If you are not sure what to do after missing pills, contact your doctor or pharmacist immediately. Use a back-up method anytime you have sex and continue taking one active pill each day until you speak with your health care provider.

Store this medication at room temperature, protect it from light and moisture, and keep out of the reach of children.

Who should NOT take this medication?

Do not take this medication if you:

  • are allergic to norethindrone, ethinyl estradiol or any ingredients of the medication
  • are having major surgery followed by prolonged bed rest
  • are or may be pregnant
  • have endometrial cancer
  • have had a heart attack or heart disease
  • have had yellowing of the skin or the whites of the eyes (jaundice) during pregnancy or while on birth control pills
  • have, have had, or may have breast cancer
  • have headaches with focal neurological symptoms (e.g., aura)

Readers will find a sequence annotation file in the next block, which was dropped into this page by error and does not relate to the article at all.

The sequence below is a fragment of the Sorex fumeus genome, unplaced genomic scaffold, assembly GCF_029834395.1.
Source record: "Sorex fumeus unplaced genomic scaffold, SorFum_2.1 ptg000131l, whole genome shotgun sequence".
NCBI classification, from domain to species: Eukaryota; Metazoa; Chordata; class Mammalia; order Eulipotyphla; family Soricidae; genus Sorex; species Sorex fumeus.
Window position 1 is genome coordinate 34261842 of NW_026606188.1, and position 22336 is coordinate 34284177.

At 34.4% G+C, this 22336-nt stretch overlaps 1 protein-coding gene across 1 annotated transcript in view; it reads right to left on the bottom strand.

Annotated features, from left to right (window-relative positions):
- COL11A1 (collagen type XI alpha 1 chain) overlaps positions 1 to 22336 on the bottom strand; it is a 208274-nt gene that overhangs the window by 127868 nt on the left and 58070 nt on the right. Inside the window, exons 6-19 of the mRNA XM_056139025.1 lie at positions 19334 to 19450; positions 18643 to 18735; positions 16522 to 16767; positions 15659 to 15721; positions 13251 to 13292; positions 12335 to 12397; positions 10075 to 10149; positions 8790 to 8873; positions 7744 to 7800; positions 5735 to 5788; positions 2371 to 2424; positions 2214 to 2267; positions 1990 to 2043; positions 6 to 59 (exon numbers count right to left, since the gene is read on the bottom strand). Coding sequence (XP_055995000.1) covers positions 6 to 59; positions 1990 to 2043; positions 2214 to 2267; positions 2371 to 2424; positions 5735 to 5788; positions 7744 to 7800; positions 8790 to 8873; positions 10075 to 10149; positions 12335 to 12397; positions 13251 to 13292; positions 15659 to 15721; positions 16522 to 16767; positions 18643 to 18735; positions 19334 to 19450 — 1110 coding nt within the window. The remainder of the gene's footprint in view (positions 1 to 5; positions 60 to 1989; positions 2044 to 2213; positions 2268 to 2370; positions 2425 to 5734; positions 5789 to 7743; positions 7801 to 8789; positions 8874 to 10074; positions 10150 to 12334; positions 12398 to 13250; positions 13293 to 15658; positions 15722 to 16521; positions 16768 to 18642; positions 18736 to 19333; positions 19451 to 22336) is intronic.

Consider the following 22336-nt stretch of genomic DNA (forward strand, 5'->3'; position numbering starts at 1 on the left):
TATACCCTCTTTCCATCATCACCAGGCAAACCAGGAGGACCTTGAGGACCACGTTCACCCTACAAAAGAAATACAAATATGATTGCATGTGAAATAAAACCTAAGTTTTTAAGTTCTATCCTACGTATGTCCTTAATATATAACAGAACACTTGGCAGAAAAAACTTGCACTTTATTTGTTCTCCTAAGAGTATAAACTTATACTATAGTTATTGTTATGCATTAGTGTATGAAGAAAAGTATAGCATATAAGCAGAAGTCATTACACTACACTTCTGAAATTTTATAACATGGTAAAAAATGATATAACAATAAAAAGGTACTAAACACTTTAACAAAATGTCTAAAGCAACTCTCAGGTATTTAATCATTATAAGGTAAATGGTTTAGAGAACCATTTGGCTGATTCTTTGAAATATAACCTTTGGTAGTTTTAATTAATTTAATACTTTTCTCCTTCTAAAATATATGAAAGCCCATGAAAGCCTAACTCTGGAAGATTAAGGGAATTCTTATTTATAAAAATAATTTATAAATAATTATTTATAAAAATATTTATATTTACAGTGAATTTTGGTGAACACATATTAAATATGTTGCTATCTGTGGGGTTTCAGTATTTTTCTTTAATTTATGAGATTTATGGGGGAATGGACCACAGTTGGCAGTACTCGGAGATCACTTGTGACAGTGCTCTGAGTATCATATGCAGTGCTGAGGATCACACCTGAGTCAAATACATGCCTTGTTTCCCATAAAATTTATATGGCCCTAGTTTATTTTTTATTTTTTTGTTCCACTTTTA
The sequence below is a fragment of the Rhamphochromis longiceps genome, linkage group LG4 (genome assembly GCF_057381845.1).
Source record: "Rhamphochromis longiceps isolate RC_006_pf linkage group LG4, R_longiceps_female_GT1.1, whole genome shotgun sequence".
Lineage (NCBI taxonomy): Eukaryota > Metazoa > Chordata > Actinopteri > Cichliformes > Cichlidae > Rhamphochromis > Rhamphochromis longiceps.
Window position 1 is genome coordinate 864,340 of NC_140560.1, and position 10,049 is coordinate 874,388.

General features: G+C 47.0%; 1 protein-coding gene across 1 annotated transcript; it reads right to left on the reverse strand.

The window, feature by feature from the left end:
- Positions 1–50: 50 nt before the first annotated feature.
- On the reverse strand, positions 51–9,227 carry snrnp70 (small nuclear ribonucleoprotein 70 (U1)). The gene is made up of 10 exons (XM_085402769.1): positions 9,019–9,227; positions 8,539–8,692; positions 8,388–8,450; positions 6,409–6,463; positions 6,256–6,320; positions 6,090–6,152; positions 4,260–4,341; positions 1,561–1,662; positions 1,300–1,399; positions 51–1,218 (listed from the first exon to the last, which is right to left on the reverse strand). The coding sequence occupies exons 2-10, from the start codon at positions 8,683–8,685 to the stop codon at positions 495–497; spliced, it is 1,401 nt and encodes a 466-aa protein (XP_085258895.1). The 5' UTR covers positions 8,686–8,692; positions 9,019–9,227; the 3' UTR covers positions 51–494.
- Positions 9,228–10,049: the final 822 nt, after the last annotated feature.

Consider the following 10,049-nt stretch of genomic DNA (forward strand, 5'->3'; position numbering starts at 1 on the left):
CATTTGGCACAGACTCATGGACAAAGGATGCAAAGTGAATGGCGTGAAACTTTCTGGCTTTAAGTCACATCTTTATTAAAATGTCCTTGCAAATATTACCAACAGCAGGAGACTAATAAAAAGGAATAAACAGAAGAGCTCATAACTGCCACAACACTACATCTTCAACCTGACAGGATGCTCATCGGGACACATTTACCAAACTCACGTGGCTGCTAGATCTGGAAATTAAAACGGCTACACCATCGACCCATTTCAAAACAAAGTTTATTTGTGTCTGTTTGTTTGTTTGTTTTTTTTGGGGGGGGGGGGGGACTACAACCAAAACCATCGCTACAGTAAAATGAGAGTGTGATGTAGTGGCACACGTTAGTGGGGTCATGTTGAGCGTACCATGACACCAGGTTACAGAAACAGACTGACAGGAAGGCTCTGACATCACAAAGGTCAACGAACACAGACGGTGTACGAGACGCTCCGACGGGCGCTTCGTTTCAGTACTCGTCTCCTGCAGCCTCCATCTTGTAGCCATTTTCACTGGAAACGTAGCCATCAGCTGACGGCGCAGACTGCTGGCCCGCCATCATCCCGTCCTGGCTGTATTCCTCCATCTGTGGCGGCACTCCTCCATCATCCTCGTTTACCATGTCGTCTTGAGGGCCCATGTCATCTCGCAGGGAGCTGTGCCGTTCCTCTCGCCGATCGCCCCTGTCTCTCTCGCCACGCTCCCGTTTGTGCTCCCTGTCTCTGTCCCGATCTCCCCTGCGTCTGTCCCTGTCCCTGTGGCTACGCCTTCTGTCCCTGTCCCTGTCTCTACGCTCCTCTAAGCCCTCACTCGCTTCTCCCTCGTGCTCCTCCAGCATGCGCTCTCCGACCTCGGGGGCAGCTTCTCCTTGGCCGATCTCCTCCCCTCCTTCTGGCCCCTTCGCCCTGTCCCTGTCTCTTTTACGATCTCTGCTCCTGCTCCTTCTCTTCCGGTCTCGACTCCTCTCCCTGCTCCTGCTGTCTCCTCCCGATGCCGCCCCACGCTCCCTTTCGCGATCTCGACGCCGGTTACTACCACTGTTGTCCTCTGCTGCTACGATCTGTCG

• have liver disease
  • have or have had cerebrovascular disorders (e.g., stroke) or coronary artery disease
  • have or have had noncancerous or cancerous liver tumors
  • have or have had thrombophlebitis or thromboembolic disorders (blood clotting problems)
  • have or may have a tumor that depends on estrogen for growth
  • have uncontrolled high blood pressure
  • have undiagnosed abnormal vaginal bleeding
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The contents of this health site are for informational purposes only. Always seek the advice of your physician or other qualified healthcare provider regarding any questions you may have about a medical condition.